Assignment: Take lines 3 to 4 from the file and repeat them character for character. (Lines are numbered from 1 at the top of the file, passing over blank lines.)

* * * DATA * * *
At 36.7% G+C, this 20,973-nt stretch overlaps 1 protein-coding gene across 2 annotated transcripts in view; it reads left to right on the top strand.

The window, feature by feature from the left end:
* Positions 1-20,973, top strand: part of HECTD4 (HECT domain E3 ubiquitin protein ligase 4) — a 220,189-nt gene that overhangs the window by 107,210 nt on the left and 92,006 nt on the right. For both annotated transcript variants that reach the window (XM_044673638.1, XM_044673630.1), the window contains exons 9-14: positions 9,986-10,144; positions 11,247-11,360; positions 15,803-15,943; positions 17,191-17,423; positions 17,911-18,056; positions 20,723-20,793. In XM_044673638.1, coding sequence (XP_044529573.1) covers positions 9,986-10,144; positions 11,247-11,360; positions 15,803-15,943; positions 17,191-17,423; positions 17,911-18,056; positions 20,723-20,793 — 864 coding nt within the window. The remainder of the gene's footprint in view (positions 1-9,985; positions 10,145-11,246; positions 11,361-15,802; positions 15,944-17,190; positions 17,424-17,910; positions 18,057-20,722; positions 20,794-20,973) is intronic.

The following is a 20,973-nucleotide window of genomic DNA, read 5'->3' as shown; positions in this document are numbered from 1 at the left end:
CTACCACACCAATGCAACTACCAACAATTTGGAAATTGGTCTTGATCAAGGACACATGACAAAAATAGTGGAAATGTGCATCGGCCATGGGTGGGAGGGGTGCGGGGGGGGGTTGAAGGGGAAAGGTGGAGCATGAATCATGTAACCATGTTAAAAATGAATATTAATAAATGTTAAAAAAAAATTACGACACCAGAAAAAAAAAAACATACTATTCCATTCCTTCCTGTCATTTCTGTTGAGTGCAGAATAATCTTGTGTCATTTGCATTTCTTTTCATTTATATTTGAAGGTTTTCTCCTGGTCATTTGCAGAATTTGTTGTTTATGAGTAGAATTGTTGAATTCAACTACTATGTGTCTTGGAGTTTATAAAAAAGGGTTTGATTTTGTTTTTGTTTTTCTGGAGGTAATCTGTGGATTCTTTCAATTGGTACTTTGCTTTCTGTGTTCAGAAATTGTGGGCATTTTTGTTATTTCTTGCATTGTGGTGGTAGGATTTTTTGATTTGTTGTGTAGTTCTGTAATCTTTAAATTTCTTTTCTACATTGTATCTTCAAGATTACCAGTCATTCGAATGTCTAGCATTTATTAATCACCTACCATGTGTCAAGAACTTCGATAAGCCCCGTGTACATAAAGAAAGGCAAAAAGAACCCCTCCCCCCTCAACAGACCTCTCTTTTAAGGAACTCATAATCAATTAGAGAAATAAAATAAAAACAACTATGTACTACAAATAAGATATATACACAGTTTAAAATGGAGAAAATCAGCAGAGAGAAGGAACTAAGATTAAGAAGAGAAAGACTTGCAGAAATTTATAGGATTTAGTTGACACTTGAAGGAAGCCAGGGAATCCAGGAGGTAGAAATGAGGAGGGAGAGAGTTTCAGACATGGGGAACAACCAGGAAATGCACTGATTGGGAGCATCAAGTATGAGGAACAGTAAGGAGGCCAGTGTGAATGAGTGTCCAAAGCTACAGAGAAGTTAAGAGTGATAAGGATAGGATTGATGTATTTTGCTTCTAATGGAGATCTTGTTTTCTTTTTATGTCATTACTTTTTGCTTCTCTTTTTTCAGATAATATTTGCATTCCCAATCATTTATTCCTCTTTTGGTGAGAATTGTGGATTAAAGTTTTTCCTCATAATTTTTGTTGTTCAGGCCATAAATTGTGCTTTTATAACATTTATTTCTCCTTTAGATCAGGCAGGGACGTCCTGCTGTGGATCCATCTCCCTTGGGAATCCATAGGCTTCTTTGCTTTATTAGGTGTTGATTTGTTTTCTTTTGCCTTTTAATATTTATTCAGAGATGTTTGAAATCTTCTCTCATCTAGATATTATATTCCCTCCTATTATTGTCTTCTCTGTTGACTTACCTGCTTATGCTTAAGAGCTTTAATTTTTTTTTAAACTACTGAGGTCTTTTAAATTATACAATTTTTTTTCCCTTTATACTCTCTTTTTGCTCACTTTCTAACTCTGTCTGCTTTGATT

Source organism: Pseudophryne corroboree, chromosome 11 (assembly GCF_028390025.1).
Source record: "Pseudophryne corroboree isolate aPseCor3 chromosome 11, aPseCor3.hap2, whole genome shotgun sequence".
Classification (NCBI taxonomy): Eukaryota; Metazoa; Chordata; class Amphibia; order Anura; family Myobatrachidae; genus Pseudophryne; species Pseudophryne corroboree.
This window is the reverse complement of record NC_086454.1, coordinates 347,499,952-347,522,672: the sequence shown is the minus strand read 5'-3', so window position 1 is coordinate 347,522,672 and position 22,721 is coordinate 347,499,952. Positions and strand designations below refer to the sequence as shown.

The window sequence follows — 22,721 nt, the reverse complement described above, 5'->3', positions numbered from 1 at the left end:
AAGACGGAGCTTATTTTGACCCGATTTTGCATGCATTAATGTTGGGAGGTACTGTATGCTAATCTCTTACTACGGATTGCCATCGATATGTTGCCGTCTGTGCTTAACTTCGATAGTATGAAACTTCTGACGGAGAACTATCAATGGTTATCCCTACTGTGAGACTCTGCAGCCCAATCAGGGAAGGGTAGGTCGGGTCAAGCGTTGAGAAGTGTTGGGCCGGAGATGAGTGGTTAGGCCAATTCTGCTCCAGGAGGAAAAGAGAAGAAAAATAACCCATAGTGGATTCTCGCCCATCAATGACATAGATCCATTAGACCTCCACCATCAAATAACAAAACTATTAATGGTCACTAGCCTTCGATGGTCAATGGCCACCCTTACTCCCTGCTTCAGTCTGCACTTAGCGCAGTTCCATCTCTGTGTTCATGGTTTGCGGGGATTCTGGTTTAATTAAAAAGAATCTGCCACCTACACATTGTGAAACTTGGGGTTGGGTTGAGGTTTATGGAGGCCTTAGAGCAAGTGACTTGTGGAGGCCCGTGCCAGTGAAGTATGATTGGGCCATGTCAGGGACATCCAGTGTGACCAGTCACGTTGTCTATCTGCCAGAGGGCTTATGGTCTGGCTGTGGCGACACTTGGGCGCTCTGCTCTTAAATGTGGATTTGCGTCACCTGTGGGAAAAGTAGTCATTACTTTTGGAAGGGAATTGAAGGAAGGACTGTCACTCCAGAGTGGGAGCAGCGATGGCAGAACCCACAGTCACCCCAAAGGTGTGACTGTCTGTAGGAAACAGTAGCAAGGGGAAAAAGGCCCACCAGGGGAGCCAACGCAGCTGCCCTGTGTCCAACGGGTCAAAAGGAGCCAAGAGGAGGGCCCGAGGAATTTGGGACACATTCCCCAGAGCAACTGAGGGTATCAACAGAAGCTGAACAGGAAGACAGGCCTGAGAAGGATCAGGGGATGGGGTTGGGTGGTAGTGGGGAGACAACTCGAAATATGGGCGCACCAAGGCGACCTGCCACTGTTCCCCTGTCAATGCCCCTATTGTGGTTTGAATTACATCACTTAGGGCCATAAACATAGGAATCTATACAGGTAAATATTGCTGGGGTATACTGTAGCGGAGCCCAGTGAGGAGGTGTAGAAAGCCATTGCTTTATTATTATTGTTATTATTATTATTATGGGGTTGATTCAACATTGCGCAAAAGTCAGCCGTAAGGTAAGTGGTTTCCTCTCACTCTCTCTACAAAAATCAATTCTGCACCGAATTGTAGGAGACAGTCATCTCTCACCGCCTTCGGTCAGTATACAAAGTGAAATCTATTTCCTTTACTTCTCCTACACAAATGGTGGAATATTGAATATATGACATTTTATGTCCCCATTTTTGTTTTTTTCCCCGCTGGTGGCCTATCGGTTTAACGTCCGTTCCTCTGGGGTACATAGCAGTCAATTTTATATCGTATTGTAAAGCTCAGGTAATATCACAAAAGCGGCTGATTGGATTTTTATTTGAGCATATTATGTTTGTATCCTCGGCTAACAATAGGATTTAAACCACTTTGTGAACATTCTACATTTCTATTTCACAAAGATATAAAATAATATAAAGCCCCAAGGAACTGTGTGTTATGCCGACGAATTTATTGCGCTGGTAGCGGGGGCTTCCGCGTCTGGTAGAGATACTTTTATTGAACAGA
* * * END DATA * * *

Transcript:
* Positions 1-20,973, top strand: part of HECTD4 (HECT domain E3 ubiquitin protein ligase 4) — a 220,189-nt gene that overhangs the window by 107,210 nt on the left and 92,006 nt on the right. For both annotated transcript variants that reach the window (XM_044673638.1, XM_044673630.1), the window contains exons 9-14: positions 9,986-10,144; positions 11,247-11,360; positions 15,803-15,943; positions 17,191-17,423; positions 17,911-18,056; positions 20,723-20,793. In XM_044673638.1, coding sequence (XP_044529573.1) covers positions 9,986-10,144; positions 11,247-11,360; positions 15,803-15,943; positions 17,191-17,423; positions 17,911-18,056; positions 20,723-20,793 — 864 coding nt within the window. The remainder of the gene's footprint in view (positions 1-9,985; positions 10,145-11,246; positions 11,361-15,802; positions 15,944-17,190; positions 17,424-17,910; positions 18,057-20,722; positions 20,794-20,973) is intronic.

The following is a 20,973-nucleotide window of genomic DNA, read 5'->3' as shown; positions in this document are numbered from 1 at the left end: